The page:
Tuesday, July 31, 2012

The Right to Marry

Even if you're the straightest, whitest, most Christian couple in the entire state of Louisiana, you don't have the legal right to marry. Not really.

It's not that you lack the right to conduct a government-approved ceremony and obtain the legal status of a married couple; you can do that. You can even file your federal tax returns as a married couple, as long as you don't have matching genitals. But nowhere in the United States do you have the right to credibly contract for a lifetime marital partnership.

Every state currently allows some form of "no fault" divorce - divorce not based on any wrongdoing of a party, but simply because the parties claim they don't want to be married anymore. Even though the couple may "vow" to remain together until one of them dies, everyone knows these vows have no legal or real-world effect. The marital "contract" is not a contract at all.

Imagine a regular legal contract in which either party could end the agreement by saying he didn't like it anymore. Could the purposes of contract law be served by such a contract? From a law and economics point of view, such an "if-I-feel-like-it" contract would not support the reliability of contracts, and would require an inefficient level of hedging. The legal term for such a contract is an illusory contract - one that doesn't have any legal effect, of which the legal system will take no notice.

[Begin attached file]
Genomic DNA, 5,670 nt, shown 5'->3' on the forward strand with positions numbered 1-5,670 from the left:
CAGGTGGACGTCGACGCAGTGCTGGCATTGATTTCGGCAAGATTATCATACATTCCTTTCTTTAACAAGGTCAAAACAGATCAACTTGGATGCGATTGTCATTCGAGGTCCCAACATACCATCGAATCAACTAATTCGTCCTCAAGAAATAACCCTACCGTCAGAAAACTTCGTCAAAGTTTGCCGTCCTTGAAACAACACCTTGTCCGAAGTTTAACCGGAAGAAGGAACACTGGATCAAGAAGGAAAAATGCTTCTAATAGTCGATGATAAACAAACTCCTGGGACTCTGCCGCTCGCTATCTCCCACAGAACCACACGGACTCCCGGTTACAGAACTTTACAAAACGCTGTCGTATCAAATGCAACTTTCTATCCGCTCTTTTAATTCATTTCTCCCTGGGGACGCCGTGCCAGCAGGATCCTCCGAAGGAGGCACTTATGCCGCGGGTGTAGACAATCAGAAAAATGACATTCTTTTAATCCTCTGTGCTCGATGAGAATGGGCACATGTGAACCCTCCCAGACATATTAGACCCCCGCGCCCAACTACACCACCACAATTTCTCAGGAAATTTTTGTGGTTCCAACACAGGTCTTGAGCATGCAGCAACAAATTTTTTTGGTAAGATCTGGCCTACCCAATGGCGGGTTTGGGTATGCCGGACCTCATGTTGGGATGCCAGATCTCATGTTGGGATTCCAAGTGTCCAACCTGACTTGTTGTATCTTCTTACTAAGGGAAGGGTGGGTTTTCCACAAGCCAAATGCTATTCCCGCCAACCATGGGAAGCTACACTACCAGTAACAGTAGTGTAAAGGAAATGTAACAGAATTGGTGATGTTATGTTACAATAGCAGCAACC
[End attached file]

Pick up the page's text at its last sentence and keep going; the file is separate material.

Marriage once did have a legal effect - once married, parties could not divorce without a really good reason (physical cruelty, desertion, or adultery). Not coincidentally, marriages were much more likely to be reliable lifetime partnerships. In addition to the legal strictures surrounding marriage, social groups essentially forced couples to stay together or risk social death.

With the nationwide adoption of no-fault divorce and the elimination of the social stigma of divorce, the nature of marriage changed from a genuine contract to an illusory contract. Marriage stopped being the reliable, socially enforced lifetime partnership it had been for generations.